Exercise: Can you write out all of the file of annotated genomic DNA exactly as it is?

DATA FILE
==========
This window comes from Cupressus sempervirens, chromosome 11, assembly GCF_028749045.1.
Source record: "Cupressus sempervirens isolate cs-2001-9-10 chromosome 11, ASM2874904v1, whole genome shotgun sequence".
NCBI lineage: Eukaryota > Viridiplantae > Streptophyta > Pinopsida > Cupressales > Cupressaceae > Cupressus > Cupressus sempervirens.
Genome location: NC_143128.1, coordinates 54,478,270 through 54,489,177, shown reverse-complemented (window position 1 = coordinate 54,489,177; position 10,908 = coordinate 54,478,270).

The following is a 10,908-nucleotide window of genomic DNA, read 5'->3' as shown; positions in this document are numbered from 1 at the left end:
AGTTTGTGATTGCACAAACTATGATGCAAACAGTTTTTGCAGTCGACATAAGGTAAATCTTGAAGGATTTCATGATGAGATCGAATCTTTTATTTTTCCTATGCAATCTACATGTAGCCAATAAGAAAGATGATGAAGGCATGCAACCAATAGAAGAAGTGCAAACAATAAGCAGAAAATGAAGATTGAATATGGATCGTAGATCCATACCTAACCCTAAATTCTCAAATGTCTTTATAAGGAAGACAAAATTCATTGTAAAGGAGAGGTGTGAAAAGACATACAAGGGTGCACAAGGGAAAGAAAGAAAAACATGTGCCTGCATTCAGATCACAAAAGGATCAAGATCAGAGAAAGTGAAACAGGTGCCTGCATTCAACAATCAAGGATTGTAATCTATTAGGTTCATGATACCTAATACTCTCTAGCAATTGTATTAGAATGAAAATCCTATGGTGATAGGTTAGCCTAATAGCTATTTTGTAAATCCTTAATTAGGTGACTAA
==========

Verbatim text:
This window comes from Cupressus sempervirens, chromosome 11, assembly GCF_028749045.1.
Source record: "Cupressus sempervirens isolate cs-2001-9-10 chromosome 11, ASM2874904v1, whole genome shotgun sequence".
NCBI lineage: Eukaryota > Viridiplantae > Streptophyta > Pinopsida > Cupressales > Cupressaceae > Cupressus > Cupressus sempervirens.
Genome location: NC_143128.1, coordinates 54,478,270 through 54,489,177, shown reverse-complemented (window position 1 = coordinate 54,489,177; position 10,908 = coordinate 54,478,270).

The following is a 10,908-nucleotide window of genomic DNA, read 5'->3' as shown; positions in this document are numbered from 1 at the left end:
AGTTTGTGATTGCACAAACTATGATGCAAACAGTTTTTGCAGTCGACATAAGGTAAATCTTGAAGGATTTCATGATGAGATCGAATCTTTTATTTTTCCTATGCAATCTACATGTAGCCAATAAGAAAGATGATGAAGGCATGCAACCAATAGAAGAAGTGCAAACAATAAGCAGAAAATGAAGATTGAATATGGATCGTAGATCCATACCTAACCCTAAATTCTCAAATGTCTTTATAAGGAAGACAAAATTCATTGTAAAGGAGAGGTGTGAAAAGACATACAAGGGTGCACAAGGGAAAGAAAGAAAAACATGTGCCTGCATTCAGATCACAAAAGGATCAAGATCAGAGAAAGTGAAACAGGTGCCTGCATTCAACAATCAAGGATTGTAATCTATTAGGTTCATGATACCTAATACTCTCTAGCAATTGTATTAGAATGAAAATCCTATGGTGATAGGTTAGCCTAATAGCTATTTTGTAAATCCTTAATTAGGTGACTAA